“A love song to Ohlone culture” is taking shape on the south patio of UC Berkeley’s Hearst Museum of Anthropology. There, Vincent Medina and Louis Trevino are creating a new home for Café Ohlone, an outdoor educational culinary event series where, on Saturday, April 23, groups of ticketed visitors will spend 30 minutes taking a walking tour of the evolving site and tasting the foods of the co-founders’ community, the Ohlone. The event, which falls on Cal Day, is sold out.
When the installation opens to the public in June, it will feature an abundance of native plants; a dry creek with basalt boulders; native trees that sing, converse and even joke with each other; and dining tables and seats made from fallen East Bay redwood trees.
Locally-sourced food on the menu— including salmon, duck, mussels, clams, salads with edible flowers, warm drinks infused with herbs, fruits and flowers, as well as truffles created with nuts from California bay trees — will come from the partners’ family recipes. Medina and Trevino, accomplished chefs, are recognized as cultural leaders and restorationists in their Ohlone communities.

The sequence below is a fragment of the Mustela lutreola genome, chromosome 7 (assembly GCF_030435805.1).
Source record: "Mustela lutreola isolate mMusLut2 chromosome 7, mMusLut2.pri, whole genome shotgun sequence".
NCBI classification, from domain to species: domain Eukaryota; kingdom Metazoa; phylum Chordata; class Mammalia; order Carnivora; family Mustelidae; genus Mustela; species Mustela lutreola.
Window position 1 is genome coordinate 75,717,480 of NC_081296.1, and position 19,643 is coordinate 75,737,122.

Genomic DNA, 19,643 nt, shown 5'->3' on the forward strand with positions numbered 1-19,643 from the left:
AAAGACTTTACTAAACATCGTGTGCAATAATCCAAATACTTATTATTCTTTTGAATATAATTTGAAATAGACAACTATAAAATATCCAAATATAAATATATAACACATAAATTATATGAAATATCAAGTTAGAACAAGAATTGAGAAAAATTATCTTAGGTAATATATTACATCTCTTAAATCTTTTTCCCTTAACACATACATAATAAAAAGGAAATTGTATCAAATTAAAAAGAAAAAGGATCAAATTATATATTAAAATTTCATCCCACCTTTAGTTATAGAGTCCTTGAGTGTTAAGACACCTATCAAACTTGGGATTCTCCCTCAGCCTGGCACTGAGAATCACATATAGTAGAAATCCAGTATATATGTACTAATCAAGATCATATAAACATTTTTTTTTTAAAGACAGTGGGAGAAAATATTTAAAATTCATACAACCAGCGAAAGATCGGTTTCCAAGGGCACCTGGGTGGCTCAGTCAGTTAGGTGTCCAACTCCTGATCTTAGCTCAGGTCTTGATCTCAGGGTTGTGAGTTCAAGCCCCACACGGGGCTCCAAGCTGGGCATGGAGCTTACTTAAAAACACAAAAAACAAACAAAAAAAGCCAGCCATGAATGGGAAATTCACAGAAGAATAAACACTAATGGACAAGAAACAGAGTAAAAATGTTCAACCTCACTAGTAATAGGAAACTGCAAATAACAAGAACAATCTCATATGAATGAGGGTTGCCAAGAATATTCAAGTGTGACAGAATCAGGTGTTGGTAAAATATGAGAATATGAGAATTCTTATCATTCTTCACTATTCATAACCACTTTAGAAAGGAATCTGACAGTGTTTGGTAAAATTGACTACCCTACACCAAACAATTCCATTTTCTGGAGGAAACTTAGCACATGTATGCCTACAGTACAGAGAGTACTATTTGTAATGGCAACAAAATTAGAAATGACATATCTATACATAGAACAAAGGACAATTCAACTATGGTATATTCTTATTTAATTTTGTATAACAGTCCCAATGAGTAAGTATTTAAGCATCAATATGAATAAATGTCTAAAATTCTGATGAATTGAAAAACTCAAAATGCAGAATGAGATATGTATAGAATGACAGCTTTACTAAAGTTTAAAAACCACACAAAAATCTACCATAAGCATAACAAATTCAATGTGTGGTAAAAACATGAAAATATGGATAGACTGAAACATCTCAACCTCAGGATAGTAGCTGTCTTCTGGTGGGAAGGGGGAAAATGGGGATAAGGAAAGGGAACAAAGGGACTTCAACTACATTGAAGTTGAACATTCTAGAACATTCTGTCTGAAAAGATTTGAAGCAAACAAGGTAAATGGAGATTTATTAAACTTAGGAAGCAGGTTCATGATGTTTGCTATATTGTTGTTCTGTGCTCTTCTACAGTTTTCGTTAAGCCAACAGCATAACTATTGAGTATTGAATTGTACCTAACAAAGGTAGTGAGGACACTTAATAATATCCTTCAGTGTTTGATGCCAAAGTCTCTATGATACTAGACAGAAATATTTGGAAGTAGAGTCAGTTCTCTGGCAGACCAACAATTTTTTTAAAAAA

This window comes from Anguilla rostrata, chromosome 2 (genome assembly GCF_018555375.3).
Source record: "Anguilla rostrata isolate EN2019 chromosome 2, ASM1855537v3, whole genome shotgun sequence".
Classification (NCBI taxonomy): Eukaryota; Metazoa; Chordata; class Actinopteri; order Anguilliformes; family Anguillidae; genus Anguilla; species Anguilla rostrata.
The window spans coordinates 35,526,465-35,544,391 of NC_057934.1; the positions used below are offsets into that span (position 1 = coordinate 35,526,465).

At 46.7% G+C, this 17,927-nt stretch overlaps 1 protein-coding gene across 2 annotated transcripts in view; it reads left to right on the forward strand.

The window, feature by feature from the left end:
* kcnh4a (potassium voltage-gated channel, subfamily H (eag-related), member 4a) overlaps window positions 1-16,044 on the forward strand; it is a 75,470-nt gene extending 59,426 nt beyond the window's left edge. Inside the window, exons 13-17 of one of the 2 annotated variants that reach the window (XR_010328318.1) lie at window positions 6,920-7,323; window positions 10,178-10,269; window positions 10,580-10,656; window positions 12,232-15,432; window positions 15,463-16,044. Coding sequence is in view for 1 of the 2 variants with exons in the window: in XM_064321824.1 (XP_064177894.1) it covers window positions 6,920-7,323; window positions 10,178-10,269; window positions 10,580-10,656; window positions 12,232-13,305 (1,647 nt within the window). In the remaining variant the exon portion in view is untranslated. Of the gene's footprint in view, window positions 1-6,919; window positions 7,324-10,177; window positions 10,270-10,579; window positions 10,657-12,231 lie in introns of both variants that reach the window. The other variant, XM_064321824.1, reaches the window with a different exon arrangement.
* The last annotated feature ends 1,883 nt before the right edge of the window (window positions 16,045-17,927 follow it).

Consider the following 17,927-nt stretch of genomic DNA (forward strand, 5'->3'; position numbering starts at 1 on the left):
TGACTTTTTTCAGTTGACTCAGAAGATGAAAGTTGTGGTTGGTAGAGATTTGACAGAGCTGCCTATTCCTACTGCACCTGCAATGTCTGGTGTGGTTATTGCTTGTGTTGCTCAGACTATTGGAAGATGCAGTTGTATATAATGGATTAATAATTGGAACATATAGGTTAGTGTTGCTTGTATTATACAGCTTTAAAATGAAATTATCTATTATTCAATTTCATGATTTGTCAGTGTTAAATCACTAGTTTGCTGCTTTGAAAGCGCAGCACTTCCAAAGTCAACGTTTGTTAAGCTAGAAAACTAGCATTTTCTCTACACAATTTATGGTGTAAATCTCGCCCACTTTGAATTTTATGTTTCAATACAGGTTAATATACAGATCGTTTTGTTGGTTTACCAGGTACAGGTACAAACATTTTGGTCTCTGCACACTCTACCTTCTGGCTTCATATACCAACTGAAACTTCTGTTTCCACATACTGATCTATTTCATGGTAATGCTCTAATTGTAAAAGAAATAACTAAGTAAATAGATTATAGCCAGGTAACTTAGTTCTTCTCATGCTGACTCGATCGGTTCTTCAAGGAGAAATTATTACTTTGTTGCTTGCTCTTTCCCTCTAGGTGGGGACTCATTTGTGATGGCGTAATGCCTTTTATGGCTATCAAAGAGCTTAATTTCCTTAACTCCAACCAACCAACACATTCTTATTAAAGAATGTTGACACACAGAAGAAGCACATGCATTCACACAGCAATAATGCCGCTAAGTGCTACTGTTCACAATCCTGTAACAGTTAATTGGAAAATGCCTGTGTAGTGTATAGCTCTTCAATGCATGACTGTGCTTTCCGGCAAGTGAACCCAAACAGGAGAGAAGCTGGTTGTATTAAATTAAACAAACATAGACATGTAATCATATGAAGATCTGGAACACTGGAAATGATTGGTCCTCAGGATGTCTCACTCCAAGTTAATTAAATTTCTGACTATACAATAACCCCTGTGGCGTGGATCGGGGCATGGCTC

A mound inspired by traditional shellmounds — rounded hills that contain ancient remnants of the daily and sacred lives of Native peoples — and made of crushed oyster, mussel and abalone shells will anchor the back of the space. On nearby benches, Ohlone elders will be able to sit and reflect.
“When you think about a love song, it’s about all those things that touch a certain place, bring up a lot of emotion,” said Medina, a member of the Bay Area’s Ohlone Indian tribe. “Being outside is the stuff dreams are made of, when you go into the hills, among the flowers, under old growth oaks. We want this space to reflect that and to be fun, imaginative and serious at the same time, dignified, with technology that reflects both older and modern times, all part of a continuum of Ohlone identity.”
A healing collaboration